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Terrifically and unapologetically pretentious, the Moving Form's current release, Year of the Endless Moment, combines poetry recitation with world music-tinged jazz improvisation to create a musical experience that most closely resembles the offspring of a casual dalliance between Rage Against The Machine and Michael Brecker.
Channeling the urban angst of Zack de la Rocha and sounding distressingly similar to recordings of Jim Morrison's poetry recitations, vocalist Will Hasley (listed in the liner notes as The Incomparable Poet Playwright, Actor, Dancer), opens the album with its best moment, an impassioned reading of a Henry Dumas poem that Hasley skillfully twists around hornist Lamb's impressionistic squalls and the grunge-laden funk beats of the rhythm section.
The second piece, "Even the Dust," another Dumas poem, presents an equally driving excursion, with Lamb this time opting for more straightforward improvisations which unfortunately integrate slightly less fluidly with Hasley's locutions. However, once freed from Hasley's reading, drummer Andrei Strobert, bassist Tom Abbs, and Lamb develop a surprisingly moving and dynamic interaction for the remainder of this extended piece.
Unfortunately, things devolve from the peak of the first two pieces as the band applies itself to Hasley's own poetic works. Lamb's poignant playing on the album's third, slower-paced tune becomes marred by Hasley's rather indulgent lyrics and staccato effusions, while the fourth "Law," an intriguing foray into Middle Eastern themes, fails to fully recapture the lost momentum. The remainder of the album continues to struggle in a similar way, the consistently innovative music alternately driven and mired by Hasley's erratic contributions, making one wonder if in its next incarnation, the collective might want to consider a few instrumental pieces for perspective's sake.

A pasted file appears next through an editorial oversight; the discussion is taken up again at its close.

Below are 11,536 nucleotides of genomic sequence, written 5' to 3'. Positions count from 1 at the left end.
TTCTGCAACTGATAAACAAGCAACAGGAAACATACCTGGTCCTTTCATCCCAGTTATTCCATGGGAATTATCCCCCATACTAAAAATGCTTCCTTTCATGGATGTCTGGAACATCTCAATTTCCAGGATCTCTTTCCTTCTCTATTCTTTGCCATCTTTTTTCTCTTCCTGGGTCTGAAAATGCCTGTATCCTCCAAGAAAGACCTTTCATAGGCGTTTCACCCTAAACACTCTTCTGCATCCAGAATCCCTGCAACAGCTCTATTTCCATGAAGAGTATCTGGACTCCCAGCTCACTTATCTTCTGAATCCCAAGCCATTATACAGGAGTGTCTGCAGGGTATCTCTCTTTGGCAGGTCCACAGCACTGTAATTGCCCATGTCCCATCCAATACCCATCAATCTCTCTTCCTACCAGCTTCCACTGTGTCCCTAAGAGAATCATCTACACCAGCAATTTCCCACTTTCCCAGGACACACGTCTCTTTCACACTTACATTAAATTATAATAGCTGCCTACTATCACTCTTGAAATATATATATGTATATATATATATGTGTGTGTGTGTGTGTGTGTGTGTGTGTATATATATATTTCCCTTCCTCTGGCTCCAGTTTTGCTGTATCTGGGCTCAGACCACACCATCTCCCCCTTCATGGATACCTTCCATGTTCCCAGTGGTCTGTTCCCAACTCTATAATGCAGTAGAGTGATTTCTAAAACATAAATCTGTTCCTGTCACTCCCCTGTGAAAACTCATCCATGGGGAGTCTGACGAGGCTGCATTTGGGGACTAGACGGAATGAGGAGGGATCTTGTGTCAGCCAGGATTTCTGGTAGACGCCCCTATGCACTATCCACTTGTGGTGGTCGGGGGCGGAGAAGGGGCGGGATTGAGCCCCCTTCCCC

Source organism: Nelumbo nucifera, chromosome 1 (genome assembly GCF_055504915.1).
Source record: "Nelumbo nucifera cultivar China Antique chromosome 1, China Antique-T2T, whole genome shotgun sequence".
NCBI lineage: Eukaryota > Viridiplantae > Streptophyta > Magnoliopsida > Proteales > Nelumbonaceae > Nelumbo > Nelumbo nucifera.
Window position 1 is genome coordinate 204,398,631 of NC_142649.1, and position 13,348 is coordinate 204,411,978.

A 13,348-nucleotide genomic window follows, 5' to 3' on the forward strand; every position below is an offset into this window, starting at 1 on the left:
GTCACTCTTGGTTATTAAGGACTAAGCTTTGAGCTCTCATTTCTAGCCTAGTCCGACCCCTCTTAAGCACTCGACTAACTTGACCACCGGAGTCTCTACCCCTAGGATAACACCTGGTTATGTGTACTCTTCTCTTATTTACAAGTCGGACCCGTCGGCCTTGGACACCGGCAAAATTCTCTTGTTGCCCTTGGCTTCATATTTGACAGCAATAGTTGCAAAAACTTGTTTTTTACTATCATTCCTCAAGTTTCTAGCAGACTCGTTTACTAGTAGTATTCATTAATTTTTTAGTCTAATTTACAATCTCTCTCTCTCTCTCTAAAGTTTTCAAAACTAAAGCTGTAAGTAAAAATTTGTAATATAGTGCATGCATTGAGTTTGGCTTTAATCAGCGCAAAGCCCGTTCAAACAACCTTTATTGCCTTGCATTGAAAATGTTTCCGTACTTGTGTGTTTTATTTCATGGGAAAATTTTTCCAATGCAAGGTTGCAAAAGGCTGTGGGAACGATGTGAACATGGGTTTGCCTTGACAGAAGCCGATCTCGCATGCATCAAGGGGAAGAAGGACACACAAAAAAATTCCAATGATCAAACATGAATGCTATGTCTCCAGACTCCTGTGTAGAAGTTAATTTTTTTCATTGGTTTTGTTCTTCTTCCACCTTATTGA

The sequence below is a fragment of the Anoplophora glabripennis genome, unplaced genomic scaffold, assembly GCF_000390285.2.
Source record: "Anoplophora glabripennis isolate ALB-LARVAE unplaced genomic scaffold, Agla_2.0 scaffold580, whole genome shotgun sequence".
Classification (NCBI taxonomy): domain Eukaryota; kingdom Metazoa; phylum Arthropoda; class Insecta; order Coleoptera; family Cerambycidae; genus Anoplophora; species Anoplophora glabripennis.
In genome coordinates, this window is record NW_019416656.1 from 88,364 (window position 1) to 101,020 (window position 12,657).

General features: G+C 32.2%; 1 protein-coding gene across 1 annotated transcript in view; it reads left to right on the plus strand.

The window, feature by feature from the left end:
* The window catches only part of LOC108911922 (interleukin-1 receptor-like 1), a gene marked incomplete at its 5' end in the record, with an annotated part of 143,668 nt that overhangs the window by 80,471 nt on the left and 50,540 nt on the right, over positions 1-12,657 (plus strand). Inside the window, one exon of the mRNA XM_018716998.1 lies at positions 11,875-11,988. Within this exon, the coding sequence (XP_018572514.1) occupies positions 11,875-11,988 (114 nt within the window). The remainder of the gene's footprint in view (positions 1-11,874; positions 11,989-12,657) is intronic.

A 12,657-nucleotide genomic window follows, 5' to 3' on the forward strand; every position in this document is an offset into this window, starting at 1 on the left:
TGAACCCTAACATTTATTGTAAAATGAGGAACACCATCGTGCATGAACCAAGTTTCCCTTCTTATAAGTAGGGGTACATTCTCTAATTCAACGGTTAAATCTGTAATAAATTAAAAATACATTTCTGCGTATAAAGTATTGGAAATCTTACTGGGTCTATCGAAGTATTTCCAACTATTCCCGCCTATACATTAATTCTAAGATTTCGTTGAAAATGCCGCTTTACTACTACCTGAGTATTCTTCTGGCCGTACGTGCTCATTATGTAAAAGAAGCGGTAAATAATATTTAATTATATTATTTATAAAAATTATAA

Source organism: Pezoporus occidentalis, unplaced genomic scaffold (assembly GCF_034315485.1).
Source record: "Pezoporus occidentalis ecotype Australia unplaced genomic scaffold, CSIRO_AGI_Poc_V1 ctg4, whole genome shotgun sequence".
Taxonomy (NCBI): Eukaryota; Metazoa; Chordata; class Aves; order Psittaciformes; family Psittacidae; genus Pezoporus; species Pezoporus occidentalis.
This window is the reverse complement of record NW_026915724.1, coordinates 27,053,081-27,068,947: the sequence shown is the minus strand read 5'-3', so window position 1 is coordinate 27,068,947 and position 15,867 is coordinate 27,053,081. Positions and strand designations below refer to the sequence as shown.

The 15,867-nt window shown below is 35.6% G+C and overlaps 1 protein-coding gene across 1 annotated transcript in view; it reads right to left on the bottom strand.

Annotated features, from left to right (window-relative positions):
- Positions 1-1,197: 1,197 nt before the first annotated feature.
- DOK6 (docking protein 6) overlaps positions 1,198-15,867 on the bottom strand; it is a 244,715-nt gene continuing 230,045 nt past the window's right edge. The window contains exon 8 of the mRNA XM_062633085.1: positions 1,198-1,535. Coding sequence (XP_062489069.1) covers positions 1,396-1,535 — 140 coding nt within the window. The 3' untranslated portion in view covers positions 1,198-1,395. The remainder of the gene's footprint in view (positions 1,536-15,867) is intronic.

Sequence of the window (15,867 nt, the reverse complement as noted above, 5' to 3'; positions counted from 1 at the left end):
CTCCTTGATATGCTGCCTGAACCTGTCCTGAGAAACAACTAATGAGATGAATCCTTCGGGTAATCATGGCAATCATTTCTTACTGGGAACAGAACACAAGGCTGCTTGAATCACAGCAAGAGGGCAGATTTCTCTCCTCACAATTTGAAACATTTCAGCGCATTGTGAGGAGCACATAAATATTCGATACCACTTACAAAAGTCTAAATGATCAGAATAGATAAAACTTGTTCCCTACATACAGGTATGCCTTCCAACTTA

Year of the Endless Moment may at times dance on the edge of profundity, but too often it trips over its own earnestness to maintain proper balance. However, even to those immured to this type of ostentation, Year of the Endless Moment has a lot to offer, particularly in its unabashed and skillful approach to improvisation; and taken with a grain of salt, it's eminently enjoyable.
Track Listing: Saba; Even The Dust; Nonahjayno, Nonahjayno; Law; I Know You Want To Leave; November 22, 1963; Flesh Of The Spirit
Personnel: Andrew Lamb (tenor sax, flute, conch shell, mismaar), Will Halsey: (vocals/poetry), Andrei Strobert (drums, percussion), Tom Abbs (bass, tuba)
I was first exposed to jazz when I was studying at the University of Puerto Rico. Nearby, I found a little record shop where the music coming from the store (Taller de Jazz Don Pedro) made me stop. I walked down the short stairs and towards the music and learned that the music playing was Clifford Brown and Max Roach
I was first exposed to jazz when I was studying at the University of Puerto Rico. Nearby, I found a little record shop where the music coming from the store (Taller de Jazz Don Pedro) made me stop. I walked down the short stairs and towards the music and learned that the music playing was Clifford Brown and Max Roach. I fell in love with it. I wondered around until the owner (Pedro Soto) asked if I needed help. He then introduced me to John Coltrane, Miles Davis, Gerry Mulligan and the rest is history. I walked out of the store with my first jazz recording: Clifford Brown and Max Roach at Basin Street.